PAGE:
Chloe studied fine art at Williams College and at the Ruskin School of Drawing and Fine Art, Oxford University, and animation at Forkbeard Fantasy in Devon. She was a visiting artist at Wasps Studios in Glasgow, and completed residencies at the Contemporary Artists Center in Woodside, N.Y., at The Old School Art House in Iceland, at the Vermont Studio Center, and at Can Serrat, near Barcelona. In 2013 she taught animation at the Eagle Hill School in Hardwick, Massachusetts. She was named the Mixed Media Artist of the Year for 2009 at the Cambridge Art Association, won a Spotlight on the Arts Award for Outstanding Emerging Artist in 2010, a Board of Trustees Award from the Silvermine Art Center in New Canaan, Connecticut in 2014, and received first prize in the Editorial category at the Phillustration exhibition at the Philadelphia Sketch Club in 2015 and an Honorable Mention in the Absolutely Abstract show there in 2016.  She was named an IEAA laureate in the 4th International Emerging Artist Award, the exhibition for which was held in Brussels in 2016. Her illustrations have appeared in various literary magazines including Graze, Kansas City Voices, Salt Hill Journal, and Palaver. She has worked with writers in both prose and poetry, and has independently published three illustrated books. See more of Chloe's work here

Chloe will premiere new work inspired by Elements' current Atlantis project at In the Garden of Atlantis, an evening of art to benefit Elements Ballet 

Tickets and more info here

Introducing the three local fashion designers headlining In the Garden of Atlantis by Joseph Caruana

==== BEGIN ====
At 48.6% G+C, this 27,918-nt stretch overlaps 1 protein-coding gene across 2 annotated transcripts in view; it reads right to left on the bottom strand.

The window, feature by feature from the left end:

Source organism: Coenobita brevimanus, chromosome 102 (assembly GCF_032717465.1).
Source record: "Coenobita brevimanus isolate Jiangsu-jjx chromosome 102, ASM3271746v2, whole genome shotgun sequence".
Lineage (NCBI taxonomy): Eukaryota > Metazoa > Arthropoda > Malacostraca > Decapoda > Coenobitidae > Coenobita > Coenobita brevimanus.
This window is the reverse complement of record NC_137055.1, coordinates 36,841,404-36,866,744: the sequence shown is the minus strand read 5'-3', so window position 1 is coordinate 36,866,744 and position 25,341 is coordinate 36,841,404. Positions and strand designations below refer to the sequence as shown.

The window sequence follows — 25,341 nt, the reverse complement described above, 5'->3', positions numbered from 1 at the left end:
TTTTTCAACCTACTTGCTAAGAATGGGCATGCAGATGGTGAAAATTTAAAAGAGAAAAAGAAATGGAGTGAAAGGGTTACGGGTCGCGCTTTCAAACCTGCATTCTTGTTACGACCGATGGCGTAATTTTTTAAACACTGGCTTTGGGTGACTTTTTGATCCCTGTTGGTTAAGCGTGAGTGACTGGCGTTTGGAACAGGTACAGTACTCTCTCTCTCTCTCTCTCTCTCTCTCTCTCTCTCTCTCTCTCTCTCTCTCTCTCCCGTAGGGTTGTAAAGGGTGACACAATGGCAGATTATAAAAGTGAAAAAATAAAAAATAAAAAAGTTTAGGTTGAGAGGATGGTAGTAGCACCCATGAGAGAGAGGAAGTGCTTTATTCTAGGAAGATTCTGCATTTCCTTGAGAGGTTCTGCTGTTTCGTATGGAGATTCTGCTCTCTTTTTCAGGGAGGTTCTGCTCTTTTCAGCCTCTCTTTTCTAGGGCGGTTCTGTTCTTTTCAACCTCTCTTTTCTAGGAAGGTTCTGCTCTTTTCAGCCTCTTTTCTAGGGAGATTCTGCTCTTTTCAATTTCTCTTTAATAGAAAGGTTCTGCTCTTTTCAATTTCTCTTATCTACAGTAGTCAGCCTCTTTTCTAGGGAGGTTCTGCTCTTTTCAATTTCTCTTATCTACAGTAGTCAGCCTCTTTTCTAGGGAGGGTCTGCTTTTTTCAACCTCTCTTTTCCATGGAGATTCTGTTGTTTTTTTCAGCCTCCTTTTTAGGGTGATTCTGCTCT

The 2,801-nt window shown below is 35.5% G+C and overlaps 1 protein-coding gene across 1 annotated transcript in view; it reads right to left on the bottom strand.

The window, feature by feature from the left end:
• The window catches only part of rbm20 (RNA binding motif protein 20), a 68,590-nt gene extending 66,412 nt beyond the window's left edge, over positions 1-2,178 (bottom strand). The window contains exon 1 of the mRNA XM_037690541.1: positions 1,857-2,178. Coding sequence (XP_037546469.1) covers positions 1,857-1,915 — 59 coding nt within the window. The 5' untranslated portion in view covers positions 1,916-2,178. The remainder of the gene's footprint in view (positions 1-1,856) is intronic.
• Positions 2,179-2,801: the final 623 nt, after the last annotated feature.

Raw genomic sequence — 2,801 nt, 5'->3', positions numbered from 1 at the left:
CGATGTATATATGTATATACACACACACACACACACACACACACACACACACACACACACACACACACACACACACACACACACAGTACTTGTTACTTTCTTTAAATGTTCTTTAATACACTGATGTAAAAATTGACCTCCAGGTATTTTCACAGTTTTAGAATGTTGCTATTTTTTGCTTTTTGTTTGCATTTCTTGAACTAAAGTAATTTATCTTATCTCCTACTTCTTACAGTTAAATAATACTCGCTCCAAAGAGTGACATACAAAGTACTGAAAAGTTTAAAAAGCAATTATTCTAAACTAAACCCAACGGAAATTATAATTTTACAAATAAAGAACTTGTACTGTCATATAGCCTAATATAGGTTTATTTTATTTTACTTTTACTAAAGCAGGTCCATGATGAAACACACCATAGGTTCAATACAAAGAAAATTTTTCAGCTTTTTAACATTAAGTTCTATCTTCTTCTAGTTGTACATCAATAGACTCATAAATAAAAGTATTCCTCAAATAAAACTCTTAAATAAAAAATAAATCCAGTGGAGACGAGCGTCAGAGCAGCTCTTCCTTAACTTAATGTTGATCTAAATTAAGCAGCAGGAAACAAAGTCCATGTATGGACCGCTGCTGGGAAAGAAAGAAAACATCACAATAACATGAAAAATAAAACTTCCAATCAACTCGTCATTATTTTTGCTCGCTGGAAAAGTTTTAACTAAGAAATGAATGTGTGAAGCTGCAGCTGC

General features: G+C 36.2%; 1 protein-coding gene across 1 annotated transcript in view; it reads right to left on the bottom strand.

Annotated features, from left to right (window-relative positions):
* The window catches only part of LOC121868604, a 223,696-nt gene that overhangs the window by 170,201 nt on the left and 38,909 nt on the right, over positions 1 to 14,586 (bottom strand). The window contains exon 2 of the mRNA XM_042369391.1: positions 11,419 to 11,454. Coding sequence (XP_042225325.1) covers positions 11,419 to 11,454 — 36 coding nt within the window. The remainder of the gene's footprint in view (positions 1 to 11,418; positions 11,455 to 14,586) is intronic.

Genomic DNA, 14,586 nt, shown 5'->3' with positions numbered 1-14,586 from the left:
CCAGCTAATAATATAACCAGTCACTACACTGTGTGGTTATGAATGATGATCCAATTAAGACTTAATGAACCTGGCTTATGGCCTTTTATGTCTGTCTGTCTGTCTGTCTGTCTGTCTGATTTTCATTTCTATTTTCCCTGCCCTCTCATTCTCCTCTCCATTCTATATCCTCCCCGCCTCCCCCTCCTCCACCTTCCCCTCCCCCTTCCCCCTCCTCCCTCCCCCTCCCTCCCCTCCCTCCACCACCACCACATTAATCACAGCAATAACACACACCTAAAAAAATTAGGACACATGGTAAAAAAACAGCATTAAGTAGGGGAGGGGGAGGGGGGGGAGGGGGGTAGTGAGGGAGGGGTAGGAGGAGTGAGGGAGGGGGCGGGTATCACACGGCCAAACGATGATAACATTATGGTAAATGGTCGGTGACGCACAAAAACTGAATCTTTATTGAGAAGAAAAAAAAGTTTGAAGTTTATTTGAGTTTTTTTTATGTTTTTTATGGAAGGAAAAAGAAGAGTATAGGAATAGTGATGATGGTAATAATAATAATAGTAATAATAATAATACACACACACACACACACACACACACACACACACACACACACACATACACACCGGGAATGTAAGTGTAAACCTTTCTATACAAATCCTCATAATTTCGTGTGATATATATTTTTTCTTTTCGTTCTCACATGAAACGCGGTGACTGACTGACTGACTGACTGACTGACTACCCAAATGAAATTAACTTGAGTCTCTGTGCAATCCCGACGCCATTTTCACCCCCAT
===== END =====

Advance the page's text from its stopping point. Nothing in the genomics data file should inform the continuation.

AMARA BLACK

Amara Black designs men's and women's clothing with the use of various patterns, textures, and fabrics. The brand's design aesthetic is sleek, strong, clean, and bold. While earning a Bachelor's degree in 3 years in Fashion Design from the Illinois Institute of Art - Chicago, Amara Black created a name for her brand by participating in over 15 fashion shows in Illinois, Indiana, and Texas.  With great skill in several aspects of fashion design, (including, but not limited to, plus-size, costume, swimwear, outerwear, and accessory design), Amara Black plans to expand the brand's awareness by opening an online boutique in 2018.

 

REBIRTH GARMENTS / SKY CUBACUB

Rebirth Garments's mission is to create gender non-conforming wearables and accessories for people on the full spectrum of gender, size, and ability. The line creates a community where all people can confidently express their individuality and identity. Our identity is that of QueerCrip, a politicized umbrella term that encompasses queer gender nonconforming identities, visible and invisible disabilities / disorders - physical, mental, developmental, emotional, ect. In particular, our trans and disabled communities have very particular clothing needs that are not adequately served by mainstream clothing designers. Instead of being centered on cisgender, heterosexual, white, or thin people, Rebirth Garments is centered on QueerCrip people.

Rebirth Garments challenges mainstream beauty standards that are sizest, ableist, and conformist to the gender binary. Instead, we maintain the notion of Radical Visibility, a movement based on claiming our bodies and, through the use of bright colors, exuberant fabrics, and innovative designs, highlighting the parts of us that society typically shuns. Through Radical Visibility, we refuse to assimilate and can create a QueerCrip dress reform movement.

 

MJ ERNST COUTURE